The desirable micellar slugs of the present invention used for the recovery of oil are transparent or translucent micro-emulsions containing about 2% to about 90% by weight of a hydrocarbon, about 4% to about 95% by weight of an aqueous medium, about 1% to about 30% by weight of a surfactant containing, as an essential constituent, alpha-olefin sulfonate having 10 to 26 carbon atoms, and about 0.1% to about 20% by weight of a cosurfactant.

The aqueous medium usable in the formation of the micellar slug of the present invention includes soft water, and water containing inorganic salts (i.e., brine). For example, rain water, river water, lake water, subterranean water, oil stratum water, and seawater can be freely used in the formation of the micellar slug of the present invention.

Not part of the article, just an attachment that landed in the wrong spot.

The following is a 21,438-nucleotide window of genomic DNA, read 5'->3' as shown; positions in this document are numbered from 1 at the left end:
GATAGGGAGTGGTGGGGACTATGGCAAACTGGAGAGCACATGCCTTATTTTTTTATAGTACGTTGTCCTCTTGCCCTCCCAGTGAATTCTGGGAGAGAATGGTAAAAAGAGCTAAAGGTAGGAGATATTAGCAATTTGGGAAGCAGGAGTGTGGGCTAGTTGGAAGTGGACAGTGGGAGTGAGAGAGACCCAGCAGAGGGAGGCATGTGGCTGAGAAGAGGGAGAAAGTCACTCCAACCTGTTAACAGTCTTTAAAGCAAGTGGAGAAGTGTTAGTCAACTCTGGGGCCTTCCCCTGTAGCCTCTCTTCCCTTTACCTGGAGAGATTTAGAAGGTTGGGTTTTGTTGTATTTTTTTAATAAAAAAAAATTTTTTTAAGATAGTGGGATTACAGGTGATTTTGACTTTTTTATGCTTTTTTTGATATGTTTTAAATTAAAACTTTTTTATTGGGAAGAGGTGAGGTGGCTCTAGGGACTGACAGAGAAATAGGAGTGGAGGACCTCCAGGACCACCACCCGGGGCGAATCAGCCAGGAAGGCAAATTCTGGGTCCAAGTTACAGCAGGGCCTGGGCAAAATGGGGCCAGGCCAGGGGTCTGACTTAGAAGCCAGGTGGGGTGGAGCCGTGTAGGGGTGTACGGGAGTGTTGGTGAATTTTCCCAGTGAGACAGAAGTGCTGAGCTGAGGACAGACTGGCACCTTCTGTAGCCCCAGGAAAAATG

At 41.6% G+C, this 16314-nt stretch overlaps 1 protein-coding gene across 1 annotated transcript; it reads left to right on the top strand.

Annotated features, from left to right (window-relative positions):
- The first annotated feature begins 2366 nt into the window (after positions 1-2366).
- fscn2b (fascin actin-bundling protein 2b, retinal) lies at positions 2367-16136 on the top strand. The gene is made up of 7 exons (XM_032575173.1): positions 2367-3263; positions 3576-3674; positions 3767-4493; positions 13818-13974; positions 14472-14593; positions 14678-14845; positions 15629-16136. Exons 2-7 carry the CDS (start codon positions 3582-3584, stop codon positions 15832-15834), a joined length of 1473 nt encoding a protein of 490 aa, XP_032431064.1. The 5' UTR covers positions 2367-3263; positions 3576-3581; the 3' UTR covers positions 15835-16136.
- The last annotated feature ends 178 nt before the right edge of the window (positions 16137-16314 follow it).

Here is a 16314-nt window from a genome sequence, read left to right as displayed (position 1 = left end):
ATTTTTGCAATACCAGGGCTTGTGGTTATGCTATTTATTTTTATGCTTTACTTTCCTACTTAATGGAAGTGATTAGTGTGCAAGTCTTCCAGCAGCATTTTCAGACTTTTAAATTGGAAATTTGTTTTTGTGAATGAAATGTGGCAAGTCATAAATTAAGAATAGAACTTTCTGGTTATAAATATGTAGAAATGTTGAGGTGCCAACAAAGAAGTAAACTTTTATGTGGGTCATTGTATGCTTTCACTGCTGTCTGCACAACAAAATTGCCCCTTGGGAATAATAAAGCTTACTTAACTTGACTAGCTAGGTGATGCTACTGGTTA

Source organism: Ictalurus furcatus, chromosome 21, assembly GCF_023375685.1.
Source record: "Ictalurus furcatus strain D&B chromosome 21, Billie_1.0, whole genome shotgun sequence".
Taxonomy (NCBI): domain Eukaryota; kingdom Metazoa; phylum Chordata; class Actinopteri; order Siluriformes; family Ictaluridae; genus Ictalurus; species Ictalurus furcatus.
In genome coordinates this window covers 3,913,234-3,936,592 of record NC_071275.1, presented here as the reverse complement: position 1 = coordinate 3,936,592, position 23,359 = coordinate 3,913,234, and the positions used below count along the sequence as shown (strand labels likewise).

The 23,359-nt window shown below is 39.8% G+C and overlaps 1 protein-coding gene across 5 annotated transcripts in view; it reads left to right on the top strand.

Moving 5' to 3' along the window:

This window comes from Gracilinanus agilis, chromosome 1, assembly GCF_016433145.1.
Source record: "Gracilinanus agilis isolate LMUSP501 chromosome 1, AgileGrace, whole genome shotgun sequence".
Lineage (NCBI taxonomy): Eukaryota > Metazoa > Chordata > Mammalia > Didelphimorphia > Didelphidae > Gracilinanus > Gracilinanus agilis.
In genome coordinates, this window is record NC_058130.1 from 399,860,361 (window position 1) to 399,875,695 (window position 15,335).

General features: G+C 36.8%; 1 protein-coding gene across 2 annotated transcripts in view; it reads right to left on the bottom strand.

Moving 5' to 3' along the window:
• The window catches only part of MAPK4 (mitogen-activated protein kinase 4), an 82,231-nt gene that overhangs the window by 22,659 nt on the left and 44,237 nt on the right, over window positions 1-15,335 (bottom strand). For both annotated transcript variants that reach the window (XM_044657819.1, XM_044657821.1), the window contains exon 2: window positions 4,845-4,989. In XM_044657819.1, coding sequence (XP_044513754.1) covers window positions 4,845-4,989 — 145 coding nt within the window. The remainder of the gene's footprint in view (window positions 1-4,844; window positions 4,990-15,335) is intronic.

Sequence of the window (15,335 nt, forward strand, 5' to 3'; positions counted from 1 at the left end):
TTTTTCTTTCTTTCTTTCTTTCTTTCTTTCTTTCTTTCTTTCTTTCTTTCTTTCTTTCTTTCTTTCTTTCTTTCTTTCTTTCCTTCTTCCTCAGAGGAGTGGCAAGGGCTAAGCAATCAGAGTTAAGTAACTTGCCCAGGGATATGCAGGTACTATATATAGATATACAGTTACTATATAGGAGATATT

As mentioned above, since the alpha-olefin sulfonates having a good hard-water resistance are used as an essential constituent of the surfactant in the micellar slugs of the present invention, the resultant micellar slugs have such an excellent hard-water resistance that about 5,000 ppm of a Mg ion (i.e., about 2.6% by weight of MgSO4) can be present in the micellar slugs. Furthermore, the micellar slugs of the present invention have a surprisingly high resistance to alkali metal salts and can contain water including about 10% by weight of alkali metal salts irregardless of the kinds of alkali metal salts. Especially when another adequate surfactant is used together with the alpha-olefin sulfonate or when a certain cosurfactant is selected, brine including up to about 15% by weight of inorganic slats can be used in the formation of the micellar slugs of the present invention. Furthermore, it has been unexpectedly found that an increase in the concentration of inorganic slats in the micellar slugs of the present invention results in a further decrease in the interfacial tensions. Thus, water (or brine) usable in the formation of the micellar slugs of the present invention can contain 0% to about 15% by weight, desirably about 0.5% to about 12% by weight and more desirably bout 1% to about 10% by weight, of inorganic salts. Typical examples of the inorganic salts contained in the water (or brine) are NaCl, KCl, Na2 SO4, and K2 SO4. For instance, seawater contains about 3.5% by weight of inorganic salts including about 1,600 ppm, in terms of a Mg ion, of divalent metal ions. This salt concentration is within the desirable salt concentration range of the present invention.